Electrical & computer engineering professor Brian B. Johnson will develop power electronics to integrate solar with grid; BlueDot Photonics will develop new solar manufacturing technology
January 24, 2020
University of Washington (UW) clean energy researchers won a combined $5.9 million from the U.S. Department of Energy (DOE) for two projects that will make solar-generated electricity more affordable. The DOE’s Solar Energy Technologies Office (SETO) made a total of 75 awards in late 2019 in a $128 million effort to lower solar electricity costs, boost U.S. manufacturing, reduce administrative red tape, and make solar energy and the grid more resistant to cyberattacks.
Power electronics to integrate solar with the grid
Brian B. Johnson, Washington Research Foundation (WRF) Innovation Assistant Professor of Clean Energy and Electrical & Computer Engineering (ECE), leads a team receiving $4.9 million over the next three years to develop new control strategies to integrate solar photovoltaic systems and energy storage systems into the power grid. The proposed controllers will ensure grid stability at any level of renewable energy utilization. The team includes ECE professors Daniel Kirschen and Baosen Zhang, and partners at the University of Illinois at Urbana-Champaign, University of Minnesota, Enphase Energy, and the Electric Power Research Institute. The team will contribute an additional $2.1 million in cost share, bringing the project total to $7 million. This work will enable grid operators to add increasing amounts of solar power onto the grid in a cost-effective, secure, resilient, and reliable manner.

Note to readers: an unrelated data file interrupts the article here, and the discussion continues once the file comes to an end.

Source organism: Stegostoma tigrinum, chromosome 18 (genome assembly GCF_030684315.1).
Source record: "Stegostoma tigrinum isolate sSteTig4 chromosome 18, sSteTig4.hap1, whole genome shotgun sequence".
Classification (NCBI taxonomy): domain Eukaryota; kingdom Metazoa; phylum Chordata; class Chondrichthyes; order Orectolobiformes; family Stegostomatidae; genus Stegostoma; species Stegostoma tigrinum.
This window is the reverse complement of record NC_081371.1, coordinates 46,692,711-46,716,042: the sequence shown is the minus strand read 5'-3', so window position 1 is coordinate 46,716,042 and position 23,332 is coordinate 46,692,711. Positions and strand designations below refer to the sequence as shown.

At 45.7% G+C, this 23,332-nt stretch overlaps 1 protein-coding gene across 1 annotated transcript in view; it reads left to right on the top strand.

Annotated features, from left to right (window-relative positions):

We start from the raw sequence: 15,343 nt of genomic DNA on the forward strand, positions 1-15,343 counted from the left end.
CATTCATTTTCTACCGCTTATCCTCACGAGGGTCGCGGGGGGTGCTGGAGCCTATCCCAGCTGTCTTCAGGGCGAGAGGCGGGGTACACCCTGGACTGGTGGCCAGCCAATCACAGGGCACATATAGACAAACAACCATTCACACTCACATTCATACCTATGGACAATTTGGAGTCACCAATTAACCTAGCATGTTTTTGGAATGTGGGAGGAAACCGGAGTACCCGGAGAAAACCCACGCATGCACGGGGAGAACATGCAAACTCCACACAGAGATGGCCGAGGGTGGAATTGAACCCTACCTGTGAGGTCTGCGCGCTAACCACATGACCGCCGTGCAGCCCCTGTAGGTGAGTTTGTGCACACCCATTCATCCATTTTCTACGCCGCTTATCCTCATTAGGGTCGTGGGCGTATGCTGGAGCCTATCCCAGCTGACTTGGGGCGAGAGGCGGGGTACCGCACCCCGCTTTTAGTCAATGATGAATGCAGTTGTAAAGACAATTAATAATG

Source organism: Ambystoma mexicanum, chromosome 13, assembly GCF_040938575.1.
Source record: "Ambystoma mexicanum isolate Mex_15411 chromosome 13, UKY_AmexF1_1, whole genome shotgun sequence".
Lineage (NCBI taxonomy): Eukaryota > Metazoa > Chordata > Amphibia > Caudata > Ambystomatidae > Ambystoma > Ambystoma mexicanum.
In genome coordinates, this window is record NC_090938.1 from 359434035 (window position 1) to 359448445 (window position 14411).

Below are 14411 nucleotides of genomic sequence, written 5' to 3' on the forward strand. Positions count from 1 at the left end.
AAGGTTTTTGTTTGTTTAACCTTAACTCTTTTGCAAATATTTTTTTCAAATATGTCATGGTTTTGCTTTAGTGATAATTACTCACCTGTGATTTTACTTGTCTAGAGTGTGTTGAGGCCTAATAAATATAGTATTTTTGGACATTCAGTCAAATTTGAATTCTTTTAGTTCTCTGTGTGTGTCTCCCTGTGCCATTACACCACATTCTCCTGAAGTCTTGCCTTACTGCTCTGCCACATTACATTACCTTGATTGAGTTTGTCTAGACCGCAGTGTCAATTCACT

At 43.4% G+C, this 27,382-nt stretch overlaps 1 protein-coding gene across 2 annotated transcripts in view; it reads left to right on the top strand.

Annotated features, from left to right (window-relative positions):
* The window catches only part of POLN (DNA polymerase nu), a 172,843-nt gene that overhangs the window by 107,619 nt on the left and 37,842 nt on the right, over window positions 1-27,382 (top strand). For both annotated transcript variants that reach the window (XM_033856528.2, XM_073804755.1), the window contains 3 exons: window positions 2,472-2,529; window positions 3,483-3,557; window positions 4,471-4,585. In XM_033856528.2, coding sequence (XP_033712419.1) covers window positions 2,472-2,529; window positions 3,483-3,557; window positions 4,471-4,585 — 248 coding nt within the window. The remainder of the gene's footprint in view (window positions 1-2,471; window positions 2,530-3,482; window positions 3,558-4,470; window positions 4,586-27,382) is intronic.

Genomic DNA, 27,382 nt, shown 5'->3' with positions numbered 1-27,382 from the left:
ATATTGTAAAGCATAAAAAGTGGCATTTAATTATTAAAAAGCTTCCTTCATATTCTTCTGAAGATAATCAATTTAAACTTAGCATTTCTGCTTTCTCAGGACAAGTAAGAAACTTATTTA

Johnson has led another DOE-backed project since 2018, collaborating with Kirschen, researchers at the National Renewable Energy Laboratory (NREL) and the University of Colorado to halve the cost of inverters for solar systems — devices that convert solar-generated dc power into ac power that is usable by the power grid.
Manufacturing next-generation solar panels
UW spinoff BlueDot Photonics is a clean technology startup building next-generation solar panels and other photonic devices. The company was co-founded by UW CoMotion Commercialization Fellow Daniel Kroupa, named to Forbes’ “30 Under 30: Energy” list in 2019, UW alum and WRF Postdoctoral Fellow Matthew Crane (Ph.D. chemical engineering ’17), UW alum Jared Silvia (B.S. chemistry & biochemistry ’05), and UW chemistry professor Daniel Gamelin. BlueDot’s DOE-backed team will receive $1 million over the next 18 months to develop vapor deposition hardware for thin-film perovskite solar cells. Project partners include UW associate professor of materials science & engineering and mechanical engineering J. Devin MacKenzie and researchers at NREL.
BlueDot’s unique vapor deposition technology is a fast and cost-effective technique in which powder is turned directly to vapor to be evenly coated onto a surface — in this case, perovskites onto the base of a solar cell. Perovskites are an emerging class of materials that can be inexpensively made from common elements and engineered to have high-performing photovoltaic properties. BlueDot will be working at the Washington Clean Energy Testbeds, where MacKenzie is technical director.
BlueDot is one of seven companies backed by the DOE SETO for innovations in manufacturing. The awardees are expected to develop robust hardware prototypes that will attract follow-on private investment. BlueDot will contribute an additional $300,000 in cost share, for a project total of $1.3 million.